Infected butterflies lead geneticists up the garden path

Nov 06, 2013 by Nicole Silbermann
This shows Phengaris nausithous (Dusky Large Blue): Female laying eggs on a great burnet flower head (Sanguisorba officinalis). Credit: Josef Settele/UFZ

For animal species that cannot be distinguished using their external characteristics, genetic techniques such as DNA barcoding can help to identify cryptic species. An international team of researchers led by the Helmholtz Center for Environmental Research (UFZ) has brought out an article in the open-access journal PLOS ONE demonstrating how a bacterial infection can mimic cryptic speciation in butterflies. To avoid false results in the future, scientists recommend more in-depth genetic studies.

Some animal look so alike that external characteristics do not provide sufficient information about whether they belong to the same species or not. "The themselves on the other hand can certainly tell the difference, as it is crucial for their reproductive success", says Sylvia Ritter, PhD student from the Department of Community Ecology at the UFZ. In addition to external characteristics, odours and behaviour also play an important role. However, scientific investigations on species-specific odours and behaviour are very complex. "This is why for species that cannot be differentiated using standard methods, genetic techniques such as DNA barcoding are used", explains UFZ researcher Dr. Martin Wiemers. With DNA barcoding, certain sections of the mitochondrial DNA (mtDNA) are examined – that is the genetic makeup, which is not found in the nucleus of the cell, but located in the mitochondria which are the cell's organelles residing in the cytoplasm. If divergences of more than two per cent are found between two potentially different species, then this is regarded as an indication of so-called cryptic speciation.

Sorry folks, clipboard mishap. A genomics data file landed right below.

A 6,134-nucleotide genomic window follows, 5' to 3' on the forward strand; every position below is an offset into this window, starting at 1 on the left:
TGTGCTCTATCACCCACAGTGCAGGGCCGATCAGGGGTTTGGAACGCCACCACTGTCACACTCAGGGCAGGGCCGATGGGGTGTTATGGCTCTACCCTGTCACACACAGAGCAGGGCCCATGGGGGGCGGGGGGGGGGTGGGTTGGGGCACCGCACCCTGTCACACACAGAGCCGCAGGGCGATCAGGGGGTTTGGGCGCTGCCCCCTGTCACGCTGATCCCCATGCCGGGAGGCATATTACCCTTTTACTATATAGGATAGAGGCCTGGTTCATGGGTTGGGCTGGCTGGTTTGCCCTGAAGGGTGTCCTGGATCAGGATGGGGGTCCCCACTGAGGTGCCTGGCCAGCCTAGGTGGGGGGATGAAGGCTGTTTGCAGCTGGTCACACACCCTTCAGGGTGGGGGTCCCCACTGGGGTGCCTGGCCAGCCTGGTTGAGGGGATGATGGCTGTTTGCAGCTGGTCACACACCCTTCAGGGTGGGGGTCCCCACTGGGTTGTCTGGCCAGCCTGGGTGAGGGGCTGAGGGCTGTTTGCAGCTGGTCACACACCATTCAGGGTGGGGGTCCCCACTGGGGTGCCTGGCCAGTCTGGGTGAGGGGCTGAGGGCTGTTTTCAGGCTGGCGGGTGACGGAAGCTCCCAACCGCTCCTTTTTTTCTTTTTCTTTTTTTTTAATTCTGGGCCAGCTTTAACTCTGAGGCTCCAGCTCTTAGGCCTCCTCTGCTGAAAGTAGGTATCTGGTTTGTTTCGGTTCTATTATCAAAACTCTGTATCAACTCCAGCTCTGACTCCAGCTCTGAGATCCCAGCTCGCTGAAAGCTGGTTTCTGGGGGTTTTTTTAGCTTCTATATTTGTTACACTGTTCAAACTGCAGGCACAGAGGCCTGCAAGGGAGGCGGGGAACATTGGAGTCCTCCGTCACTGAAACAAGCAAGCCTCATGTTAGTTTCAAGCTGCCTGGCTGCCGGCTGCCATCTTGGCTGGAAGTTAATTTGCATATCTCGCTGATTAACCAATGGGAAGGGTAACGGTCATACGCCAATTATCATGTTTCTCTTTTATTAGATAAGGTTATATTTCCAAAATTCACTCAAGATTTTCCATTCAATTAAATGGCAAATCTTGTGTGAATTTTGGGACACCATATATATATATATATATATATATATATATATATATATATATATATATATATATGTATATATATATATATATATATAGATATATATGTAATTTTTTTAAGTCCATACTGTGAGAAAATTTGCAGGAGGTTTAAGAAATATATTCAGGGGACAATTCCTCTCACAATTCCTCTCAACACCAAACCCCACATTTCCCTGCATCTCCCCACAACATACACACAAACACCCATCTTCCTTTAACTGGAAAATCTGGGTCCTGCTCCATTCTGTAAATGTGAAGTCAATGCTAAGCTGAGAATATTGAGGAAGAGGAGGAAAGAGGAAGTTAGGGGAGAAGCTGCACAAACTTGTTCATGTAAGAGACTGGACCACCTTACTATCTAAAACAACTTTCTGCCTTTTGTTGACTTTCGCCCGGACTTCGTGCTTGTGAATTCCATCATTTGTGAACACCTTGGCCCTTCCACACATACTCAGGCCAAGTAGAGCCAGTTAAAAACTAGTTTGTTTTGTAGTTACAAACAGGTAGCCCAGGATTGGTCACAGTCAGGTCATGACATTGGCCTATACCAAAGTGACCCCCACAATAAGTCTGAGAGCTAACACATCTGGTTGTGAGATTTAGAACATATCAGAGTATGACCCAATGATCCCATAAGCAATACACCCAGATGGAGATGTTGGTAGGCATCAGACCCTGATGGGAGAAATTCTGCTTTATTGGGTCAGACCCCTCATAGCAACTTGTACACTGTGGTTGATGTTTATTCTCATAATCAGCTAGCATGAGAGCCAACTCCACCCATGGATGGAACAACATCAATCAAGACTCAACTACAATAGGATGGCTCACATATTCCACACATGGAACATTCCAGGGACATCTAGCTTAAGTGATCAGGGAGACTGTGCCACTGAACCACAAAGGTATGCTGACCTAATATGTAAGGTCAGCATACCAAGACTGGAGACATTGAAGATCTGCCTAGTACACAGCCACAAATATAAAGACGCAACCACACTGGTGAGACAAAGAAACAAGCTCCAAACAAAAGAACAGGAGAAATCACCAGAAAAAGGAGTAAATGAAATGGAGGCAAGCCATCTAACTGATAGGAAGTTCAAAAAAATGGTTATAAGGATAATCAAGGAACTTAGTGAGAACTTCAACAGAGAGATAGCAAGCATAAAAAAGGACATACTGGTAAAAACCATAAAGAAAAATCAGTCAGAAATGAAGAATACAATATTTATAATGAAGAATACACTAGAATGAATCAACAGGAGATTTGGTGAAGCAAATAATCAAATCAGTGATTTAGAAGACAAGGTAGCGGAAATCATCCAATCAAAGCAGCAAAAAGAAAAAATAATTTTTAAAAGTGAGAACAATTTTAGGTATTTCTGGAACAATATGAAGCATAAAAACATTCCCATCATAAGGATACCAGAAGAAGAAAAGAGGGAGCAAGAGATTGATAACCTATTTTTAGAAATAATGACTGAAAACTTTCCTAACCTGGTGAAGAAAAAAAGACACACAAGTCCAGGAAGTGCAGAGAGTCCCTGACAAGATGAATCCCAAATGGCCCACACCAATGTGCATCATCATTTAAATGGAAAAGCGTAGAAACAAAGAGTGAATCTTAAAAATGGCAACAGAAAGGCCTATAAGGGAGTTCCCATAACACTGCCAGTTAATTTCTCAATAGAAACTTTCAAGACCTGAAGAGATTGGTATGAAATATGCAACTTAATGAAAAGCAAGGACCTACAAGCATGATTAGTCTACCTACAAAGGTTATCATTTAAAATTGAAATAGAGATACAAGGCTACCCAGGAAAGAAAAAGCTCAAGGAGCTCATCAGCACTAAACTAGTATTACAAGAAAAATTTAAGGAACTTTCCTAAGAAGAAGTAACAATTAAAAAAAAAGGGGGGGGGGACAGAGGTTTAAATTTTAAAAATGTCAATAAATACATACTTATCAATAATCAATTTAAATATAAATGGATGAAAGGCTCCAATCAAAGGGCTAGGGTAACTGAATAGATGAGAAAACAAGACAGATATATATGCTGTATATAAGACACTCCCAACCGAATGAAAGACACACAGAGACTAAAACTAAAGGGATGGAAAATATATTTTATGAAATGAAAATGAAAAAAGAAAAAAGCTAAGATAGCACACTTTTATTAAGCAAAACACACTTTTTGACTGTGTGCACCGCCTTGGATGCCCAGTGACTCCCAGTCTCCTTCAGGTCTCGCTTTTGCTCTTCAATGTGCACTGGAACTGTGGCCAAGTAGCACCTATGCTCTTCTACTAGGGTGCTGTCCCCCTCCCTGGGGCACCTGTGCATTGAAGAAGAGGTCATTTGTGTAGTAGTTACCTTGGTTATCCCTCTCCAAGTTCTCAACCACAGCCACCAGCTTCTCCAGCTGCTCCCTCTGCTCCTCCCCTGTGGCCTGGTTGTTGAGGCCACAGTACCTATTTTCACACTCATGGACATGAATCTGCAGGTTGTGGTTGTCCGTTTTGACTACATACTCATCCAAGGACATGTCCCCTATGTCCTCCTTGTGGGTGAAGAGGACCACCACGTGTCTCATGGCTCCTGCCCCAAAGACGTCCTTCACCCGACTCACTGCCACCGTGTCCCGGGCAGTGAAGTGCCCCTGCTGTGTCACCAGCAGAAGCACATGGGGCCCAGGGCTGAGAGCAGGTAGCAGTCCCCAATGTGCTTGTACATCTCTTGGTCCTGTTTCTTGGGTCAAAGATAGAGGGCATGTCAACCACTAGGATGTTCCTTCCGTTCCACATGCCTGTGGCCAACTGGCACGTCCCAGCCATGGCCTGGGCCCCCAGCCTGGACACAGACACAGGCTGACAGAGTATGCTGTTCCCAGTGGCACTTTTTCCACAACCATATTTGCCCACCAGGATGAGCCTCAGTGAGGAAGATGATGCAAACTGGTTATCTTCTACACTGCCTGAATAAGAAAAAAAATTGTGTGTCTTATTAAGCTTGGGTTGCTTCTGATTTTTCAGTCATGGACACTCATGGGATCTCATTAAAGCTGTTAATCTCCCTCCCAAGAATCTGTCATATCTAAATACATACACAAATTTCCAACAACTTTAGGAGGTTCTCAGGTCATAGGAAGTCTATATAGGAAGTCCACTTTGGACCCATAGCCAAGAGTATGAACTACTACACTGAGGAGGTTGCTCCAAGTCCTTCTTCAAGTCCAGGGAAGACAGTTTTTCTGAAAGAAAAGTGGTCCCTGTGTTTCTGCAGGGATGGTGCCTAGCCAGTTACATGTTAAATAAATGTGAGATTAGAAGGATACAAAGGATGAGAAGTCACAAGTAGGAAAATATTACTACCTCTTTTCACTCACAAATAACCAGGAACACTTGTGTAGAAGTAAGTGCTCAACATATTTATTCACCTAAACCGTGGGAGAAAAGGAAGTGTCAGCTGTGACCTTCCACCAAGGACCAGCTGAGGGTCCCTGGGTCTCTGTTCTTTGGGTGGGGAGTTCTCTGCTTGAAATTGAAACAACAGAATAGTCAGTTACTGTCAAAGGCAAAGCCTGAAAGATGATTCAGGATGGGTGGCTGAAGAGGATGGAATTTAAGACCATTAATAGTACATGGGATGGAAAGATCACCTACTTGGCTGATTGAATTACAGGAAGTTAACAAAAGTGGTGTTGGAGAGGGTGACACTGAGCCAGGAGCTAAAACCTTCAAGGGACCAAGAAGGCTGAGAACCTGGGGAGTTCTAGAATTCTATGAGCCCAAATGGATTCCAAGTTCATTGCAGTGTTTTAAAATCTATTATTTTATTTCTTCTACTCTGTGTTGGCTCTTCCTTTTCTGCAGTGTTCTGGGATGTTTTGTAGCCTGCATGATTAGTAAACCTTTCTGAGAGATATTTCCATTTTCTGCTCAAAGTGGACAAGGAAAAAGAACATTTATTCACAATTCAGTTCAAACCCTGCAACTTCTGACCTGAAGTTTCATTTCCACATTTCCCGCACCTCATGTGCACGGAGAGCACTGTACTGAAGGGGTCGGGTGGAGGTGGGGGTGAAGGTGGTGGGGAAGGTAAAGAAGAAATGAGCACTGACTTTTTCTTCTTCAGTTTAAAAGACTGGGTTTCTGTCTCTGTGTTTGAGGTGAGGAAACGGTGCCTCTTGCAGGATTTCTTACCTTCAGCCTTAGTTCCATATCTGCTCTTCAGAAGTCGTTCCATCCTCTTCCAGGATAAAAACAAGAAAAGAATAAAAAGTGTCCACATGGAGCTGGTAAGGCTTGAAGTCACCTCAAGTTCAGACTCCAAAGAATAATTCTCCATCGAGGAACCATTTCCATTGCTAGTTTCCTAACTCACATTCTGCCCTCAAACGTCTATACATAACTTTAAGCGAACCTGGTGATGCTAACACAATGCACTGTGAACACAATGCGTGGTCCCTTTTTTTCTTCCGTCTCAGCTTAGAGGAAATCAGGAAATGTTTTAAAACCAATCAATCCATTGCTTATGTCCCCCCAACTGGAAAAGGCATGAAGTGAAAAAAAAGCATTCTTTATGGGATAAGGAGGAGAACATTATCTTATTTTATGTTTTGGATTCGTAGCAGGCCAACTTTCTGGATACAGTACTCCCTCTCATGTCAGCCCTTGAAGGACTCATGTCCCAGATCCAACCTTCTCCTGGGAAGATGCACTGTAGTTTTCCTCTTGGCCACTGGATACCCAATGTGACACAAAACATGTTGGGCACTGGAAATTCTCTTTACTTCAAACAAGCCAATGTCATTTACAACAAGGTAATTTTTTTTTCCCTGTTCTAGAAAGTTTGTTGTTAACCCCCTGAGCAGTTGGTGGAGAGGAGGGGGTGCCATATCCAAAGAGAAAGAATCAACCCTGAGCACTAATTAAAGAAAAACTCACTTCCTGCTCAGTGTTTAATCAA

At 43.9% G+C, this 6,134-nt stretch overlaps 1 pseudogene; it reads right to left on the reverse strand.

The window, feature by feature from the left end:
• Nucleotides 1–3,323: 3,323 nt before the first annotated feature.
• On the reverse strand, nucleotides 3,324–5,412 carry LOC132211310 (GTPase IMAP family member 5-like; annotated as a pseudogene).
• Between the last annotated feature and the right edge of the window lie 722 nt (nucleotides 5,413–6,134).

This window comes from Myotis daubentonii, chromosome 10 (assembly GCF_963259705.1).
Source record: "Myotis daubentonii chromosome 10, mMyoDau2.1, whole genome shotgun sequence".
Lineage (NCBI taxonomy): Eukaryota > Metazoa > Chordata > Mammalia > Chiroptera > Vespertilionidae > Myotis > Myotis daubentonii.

This shows a Phengaris nausithous (Dusky Large Blue) pair copulating on a great burnet flower head (Sanguisorba officinalis). Credit: Josef Settele/UFZ

"Genetic studies of two parasitic butterfly species from the same genus of Large Blues suspect cryptic speciation, as great divergences were found in their mtDNA", says Wiemers. Together with Sylvia Ritter (first author of the article), the team supporting Martin Wiemers, Walter Durka, Josef Settele and Stefan Michalski has conducted studies on the Scarce Large Blue (Phengaris teleius) and the Dusky Large Blue (Phengaris nausithous) across their entire Eurasian distribution range. In addition to sections of mtDNA used in DNA barcoding, the researchers also compared nuclear DNA found in the nucleus of the cell. Furthermore, individuals were tested for infections with the so-called Wolbachia bacteria, as an infection with these bacteria can lead to the fact that the mtDNA of infected individuals will strongly differ from the mtDNA of non-infected Large Blues.

"We found very strong divergences in the mtDNA, which can be an indication of cryptic speciation. However, in the nuclear DNA markers there were no such differences, which would be near to impossible if we were dealing with different species", says Ritter. "We were able to find a significant correlation between the differences in mtDNA and Wolbachia infections. Hence, Wolbachia infections can be said to mimic cryptic speciation."